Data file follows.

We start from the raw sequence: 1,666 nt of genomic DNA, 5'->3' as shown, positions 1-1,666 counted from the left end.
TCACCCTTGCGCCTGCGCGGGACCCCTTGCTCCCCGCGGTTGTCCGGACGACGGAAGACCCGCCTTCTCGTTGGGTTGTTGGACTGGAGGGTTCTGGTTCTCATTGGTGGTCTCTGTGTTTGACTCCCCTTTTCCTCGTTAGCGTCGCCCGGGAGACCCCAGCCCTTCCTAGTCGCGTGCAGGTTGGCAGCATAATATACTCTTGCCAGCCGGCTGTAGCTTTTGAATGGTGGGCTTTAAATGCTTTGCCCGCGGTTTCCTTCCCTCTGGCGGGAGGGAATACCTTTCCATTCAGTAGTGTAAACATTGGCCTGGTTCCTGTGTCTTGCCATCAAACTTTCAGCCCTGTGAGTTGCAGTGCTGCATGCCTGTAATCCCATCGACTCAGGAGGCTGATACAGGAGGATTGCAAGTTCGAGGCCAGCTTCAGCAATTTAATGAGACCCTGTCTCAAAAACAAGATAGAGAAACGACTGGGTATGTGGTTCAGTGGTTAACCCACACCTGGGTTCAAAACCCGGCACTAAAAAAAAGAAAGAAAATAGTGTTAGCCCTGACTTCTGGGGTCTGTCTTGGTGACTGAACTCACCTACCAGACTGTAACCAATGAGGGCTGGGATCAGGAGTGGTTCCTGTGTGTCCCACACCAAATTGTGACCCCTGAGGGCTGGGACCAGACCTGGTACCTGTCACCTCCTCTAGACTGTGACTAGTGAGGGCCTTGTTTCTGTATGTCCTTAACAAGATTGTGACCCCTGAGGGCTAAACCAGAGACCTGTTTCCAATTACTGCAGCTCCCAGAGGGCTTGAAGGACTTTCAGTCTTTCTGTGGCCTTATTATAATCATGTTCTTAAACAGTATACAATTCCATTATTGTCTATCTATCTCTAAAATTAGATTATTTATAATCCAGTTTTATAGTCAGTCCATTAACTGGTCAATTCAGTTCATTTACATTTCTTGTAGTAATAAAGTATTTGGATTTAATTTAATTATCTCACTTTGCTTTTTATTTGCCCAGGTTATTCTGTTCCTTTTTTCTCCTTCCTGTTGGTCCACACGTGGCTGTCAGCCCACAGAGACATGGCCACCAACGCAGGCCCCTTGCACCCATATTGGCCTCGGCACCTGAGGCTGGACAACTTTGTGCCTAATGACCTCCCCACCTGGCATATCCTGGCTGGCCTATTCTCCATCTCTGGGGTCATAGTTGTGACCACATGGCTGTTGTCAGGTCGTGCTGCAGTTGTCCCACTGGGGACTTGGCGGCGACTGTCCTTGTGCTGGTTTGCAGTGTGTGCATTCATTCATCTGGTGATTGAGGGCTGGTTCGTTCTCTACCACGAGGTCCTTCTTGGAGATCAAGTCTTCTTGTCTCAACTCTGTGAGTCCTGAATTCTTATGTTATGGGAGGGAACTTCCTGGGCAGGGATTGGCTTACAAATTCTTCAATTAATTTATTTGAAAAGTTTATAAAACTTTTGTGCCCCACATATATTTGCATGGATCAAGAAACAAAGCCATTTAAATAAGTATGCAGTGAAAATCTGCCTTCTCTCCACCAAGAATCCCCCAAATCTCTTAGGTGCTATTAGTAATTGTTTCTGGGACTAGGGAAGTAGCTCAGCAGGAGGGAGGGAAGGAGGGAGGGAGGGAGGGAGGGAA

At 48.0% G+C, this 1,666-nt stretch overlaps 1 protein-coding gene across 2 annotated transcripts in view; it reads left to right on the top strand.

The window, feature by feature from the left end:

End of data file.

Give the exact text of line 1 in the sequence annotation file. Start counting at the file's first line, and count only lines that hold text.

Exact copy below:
We start from the raw sequence: 1,666 nt of genomic DNA, 5'->3' as shown, positions 1-1,666 counted from the left end.